Tuesday 16 March 2021

...and we all fall over for Ireland!

 Thanks as always to Allan Cavanagh of https://www.caricatures-ireland.com/


An excerpt from Double Vision in the Tribune back in 1993, describing my first Paddy's Day in Ireland.

As I awake I’m shivering from head to toe, and a twinge of cramp is rising from my left ankle up to my calf muscles.

Lifting my leg to ease the pain, I realise that I am not in my own bed. I am somewhere else. Somewhere with a much smaller bed.  

Moving forward I fall off this strange bed and hit the floor, buttocks first. Letting out a moan, my head bangs against something metallic. 

Hmm, metallic and hot. I hope it’s a stove, ‘cos if it’s not, then wherever this is, it’s burning down.  

No, if it was burning down there’d be flames and light and heat. Yes, light and heat. That is all I’m capable of thinking, so I lie down and congratulate myself on my Holmesian deduction.  

The pain in my head comes not solely from being banged against metallic objects. This pain demands that I remember the recent past. It is a pain that begs the questions:

‘How much did I have?’
‘Where am I?’ and
‘How did I get here?’  

First things first. I reach into my jeans pocket and find several lighters of the disposable kind. So I was stealing lighters again. Six lighters in my pocket. Must have been a hell of a night.

I flick one on and realise that I’m in a caravan.
 On a nearby table is a candle, which I light, and a peat briquette, which I throw into the stove, before collapsing back onto the bed, exhausted.

My watch tells me it’s 03:30 am on the night of March 19th.

“Okay mate,” I say out loud to myself, “start at the beginning.”

Claddagh Quay on Paddy’s Day, the bands are setting off, the kiddies looking sweet as cherry pie in their outfits. The parade moves and I follow it a while, because I’ve decided that it’s way too early to go to a pub.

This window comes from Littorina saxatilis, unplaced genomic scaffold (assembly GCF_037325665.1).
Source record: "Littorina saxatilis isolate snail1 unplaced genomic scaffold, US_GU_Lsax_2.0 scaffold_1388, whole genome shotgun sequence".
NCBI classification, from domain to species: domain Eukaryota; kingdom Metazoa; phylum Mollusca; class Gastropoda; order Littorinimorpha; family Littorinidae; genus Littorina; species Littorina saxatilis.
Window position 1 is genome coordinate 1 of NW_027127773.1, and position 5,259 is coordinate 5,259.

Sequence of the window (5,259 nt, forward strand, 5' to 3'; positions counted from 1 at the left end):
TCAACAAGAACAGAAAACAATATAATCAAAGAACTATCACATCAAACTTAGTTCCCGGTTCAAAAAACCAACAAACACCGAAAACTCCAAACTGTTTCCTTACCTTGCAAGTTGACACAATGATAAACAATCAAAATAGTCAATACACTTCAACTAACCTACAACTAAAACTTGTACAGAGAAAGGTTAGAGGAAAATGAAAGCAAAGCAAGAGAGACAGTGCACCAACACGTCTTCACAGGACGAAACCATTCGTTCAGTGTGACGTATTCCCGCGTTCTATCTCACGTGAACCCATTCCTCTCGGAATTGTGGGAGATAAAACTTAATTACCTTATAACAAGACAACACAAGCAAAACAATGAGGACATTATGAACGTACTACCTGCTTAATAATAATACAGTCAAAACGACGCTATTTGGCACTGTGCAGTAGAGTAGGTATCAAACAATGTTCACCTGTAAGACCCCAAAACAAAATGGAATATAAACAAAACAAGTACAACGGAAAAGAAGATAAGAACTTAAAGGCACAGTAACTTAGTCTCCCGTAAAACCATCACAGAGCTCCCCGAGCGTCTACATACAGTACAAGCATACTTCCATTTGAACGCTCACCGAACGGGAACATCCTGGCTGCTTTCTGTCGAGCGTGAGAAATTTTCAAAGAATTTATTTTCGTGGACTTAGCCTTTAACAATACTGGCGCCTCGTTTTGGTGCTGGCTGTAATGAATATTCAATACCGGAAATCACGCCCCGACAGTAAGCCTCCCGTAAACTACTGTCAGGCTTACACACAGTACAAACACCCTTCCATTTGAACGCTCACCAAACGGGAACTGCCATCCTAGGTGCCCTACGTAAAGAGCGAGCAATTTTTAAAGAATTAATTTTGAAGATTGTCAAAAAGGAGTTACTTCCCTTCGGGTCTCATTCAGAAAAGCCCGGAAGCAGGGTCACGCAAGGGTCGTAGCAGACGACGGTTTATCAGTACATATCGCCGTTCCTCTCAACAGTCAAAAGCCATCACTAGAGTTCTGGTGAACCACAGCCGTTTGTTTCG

Wrestling with the crowds in Eyre Square I watch children playing in the soap-filled fountain, and then some Gardai push through the hordes, and I tuck in behind them, making the most of the wonderful space that parts for them as they move.

All of a sudden I’m outside an Tobar, and amazingly there’s a barstool free, and Whispering Blue serving.

Pints of the black stuff seem to appear in front of me from all directions, and then I have that dangerous cavernous feeling inside me; the kind of cavern that gets flooded at high tide.

After that it all gets a little hazy, but I can remember seeing the Far Canals gig at Vagabonds, and a Vauxhall Cavalier stopping for my raised thumb at Merlin Park.

I can remember seeing a lot of people falling over; falling down in the street; falling onto the dance floor. Must be an ancient St. Patrick’s Day tradition.

“So you’re awake!”

A soft warm female voice rises from under the bed sheets. 
Oh bliss. I know where I am. I’m in my lovely friend’s caravan in a field in Doolin.

“Have I behaved myself?”

“Oh yes, you have been the perfect gentleman, apart from arriving in the middle of the night yesterday.”

“Oh sorry.”

“No, it was lovely to see you, but be careful when you try to stand. You were falling down a lot!”

Oh was I? Seems like I’m becoming more Irish all the time.